Global markets recouped some of their recent losses on Wednesday as investors reacted to pivotal meetings by economic policymakers trying to rein in inflation without denting economic growth or destabilizing markets.
On Wall Street, the S&P 500 rose 1.4 percent, bouncing off a five-day losing streak that had left the index in a bear market.
The main event of the day was the meeting of the Federal Reserve, which raised its benchmark interest rate by three-quarters of a percentage point, the biggest increase since 1994.
The markets remained fairly steady just after the decision was released because “there was no real surprise from the statement,” said Edward Moya, a senior market analyst at OANDA. “Markets were expecting the Fed to deliver a supersized rate hike, as all the recent data shows inflation expectations just are not easing any time.”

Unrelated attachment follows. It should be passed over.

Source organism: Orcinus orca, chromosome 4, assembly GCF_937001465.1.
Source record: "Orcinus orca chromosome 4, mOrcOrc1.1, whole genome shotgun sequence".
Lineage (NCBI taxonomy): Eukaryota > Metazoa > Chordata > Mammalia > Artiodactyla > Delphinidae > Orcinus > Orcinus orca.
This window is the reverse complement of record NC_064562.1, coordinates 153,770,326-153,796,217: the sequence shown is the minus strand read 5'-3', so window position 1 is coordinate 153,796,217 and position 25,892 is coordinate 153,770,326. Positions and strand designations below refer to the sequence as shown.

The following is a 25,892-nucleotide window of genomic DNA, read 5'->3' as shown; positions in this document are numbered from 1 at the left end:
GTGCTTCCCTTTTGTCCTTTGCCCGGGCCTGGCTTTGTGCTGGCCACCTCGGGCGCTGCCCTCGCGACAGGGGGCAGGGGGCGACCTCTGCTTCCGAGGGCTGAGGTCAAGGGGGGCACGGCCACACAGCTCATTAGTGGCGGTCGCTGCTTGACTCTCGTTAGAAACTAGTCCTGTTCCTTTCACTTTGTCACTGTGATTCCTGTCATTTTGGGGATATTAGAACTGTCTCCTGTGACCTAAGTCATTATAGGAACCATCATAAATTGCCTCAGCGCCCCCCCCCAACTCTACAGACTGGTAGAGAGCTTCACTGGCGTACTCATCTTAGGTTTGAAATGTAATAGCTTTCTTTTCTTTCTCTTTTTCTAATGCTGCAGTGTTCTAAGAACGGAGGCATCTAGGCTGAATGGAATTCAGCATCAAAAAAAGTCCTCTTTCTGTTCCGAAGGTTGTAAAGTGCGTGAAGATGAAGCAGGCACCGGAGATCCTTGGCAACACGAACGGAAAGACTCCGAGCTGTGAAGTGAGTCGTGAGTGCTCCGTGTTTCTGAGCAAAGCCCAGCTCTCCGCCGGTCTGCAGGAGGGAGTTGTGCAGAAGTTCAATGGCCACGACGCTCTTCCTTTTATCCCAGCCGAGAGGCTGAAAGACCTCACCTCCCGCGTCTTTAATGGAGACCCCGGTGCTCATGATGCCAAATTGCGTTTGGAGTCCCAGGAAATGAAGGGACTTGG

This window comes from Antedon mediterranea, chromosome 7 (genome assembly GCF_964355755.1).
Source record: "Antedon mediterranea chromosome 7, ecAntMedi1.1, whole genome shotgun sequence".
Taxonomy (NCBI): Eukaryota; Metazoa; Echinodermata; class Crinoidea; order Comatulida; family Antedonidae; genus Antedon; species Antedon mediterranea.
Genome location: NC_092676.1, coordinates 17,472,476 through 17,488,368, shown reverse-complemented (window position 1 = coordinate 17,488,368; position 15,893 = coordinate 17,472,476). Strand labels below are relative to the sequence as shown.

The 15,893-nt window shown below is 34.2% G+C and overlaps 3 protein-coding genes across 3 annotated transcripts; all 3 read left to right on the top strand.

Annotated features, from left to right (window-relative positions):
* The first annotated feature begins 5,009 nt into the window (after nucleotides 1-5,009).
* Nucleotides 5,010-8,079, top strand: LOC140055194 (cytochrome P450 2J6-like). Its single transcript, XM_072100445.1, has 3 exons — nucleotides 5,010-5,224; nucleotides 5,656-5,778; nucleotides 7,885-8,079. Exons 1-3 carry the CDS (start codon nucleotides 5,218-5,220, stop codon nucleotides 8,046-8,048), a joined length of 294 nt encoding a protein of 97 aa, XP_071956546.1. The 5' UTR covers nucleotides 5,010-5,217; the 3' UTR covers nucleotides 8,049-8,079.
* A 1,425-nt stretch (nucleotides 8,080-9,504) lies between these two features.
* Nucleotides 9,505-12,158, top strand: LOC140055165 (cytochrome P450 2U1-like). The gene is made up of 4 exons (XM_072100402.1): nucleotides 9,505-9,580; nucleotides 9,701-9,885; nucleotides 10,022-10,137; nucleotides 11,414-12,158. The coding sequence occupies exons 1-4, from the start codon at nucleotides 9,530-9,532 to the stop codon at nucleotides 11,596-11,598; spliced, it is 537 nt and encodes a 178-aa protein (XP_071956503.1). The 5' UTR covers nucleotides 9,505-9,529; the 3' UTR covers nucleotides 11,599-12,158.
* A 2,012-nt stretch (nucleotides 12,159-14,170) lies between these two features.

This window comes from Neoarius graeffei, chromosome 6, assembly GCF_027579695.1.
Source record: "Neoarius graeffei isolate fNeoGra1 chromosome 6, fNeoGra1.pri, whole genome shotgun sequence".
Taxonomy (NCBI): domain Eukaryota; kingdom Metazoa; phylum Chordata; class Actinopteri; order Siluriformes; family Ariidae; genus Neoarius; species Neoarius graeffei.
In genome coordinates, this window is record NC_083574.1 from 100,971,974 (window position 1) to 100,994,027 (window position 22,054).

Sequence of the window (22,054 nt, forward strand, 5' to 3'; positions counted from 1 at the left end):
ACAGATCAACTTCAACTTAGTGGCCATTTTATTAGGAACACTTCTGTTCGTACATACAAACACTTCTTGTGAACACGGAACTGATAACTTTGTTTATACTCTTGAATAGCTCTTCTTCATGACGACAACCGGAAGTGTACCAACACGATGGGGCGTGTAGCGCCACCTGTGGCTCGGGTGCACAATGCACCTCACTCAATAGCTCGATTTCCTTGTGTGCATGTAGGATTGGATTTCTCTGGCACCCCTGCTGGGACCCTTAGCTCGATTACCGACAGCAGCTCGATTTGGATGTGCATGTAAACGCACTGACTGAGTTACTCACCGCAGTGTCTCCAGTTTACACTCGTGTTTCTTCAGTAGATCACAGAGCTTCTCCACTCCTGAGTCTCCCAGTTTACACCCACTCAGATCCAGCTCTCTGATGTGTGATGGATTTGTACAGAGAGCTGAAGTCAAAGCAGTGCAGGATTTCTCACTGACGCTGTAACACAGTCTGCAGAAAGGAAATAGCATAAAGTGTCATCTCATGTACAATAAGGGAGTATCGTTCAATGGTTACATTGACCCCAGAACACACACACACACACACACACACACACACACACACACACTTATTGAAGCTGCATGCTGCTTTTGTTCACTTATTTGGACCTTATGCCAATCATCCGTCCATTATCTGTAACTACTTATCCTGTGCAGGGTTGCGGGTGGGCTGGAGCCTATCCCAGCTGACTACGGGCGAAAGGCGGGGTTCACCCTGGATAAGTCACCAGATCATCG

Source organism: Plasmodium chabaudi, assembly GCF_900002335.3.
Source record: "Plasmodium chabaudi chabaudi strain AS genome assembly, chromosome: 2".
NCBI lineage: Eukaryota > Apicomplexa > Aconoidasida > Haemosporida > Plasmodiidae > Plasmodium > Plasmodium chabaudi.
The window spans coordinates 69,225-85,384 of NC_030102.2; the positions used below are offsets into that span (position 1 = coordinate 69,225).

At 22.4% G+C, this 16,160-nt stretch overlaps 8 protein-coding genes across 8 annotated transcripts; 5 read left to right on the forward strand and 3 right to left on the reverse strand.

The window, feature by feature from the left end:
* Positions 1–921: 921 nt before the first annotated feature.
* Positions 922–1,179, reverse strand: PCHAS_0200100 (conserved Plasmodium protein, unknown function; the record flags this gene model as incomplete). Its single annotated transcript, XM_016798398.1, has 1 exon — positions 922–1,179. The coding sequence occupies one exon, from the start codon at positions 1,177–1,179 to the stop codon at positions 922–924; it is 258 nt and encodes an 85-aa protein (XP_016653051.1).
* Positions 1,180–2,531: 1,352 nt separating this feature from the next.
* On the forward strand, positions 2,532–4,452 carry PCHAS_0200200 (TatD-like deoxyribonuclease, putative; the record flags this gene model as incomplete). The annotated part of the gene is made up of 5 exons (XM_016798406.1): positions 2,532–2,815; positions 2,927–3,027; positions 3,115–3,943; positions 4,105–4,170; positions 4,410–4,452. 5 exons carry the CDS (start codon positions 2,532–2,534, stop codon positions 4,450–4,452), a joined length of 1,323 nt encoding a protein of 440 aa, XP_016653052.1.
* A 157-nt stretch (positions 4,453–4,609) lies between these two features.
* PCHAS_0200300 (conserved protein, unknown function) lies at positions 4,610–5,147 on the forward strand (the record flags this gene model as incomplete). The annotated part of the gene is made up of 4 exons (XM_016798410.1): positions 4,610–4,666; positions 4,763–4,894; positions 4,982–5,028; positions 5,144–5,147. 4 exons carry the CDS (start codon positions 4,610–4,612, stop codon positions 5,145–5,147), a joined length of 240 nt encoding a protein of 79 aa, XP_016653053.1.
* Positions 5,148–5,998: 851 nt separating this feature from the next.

Earlier, the European Central Bank unexpectedly got in on the action, calling an unscheduled meeting of policymakers on Wednesday to discuss market conditions. The borrowing costs of eurozone countries have diverged sharply in recent weeks, leading to so-called fragmentation that Christine Lagarde, the E.C.B. president, said last week the bank would “not tolerate.” The bank said it was taking steps to fend off spiraling borrowing costs in some highly indebted European countries, including a move to “accelerate” the design of a new tool to combat fragmentation — though it did not provide more details about the tool.
Many European stock and bond markets rallied on the news of the E.C.B. meeting. The Stoxx 600 index rose about 1.4 percent.
Earlier in the day most Asian markets gained ground, with the Hang Seng in Hong Kong gaining 1.1 percent and the Shanghai composite in China up 0.5 percent, though the Nikkei in Japan closed 1.1 percent lower.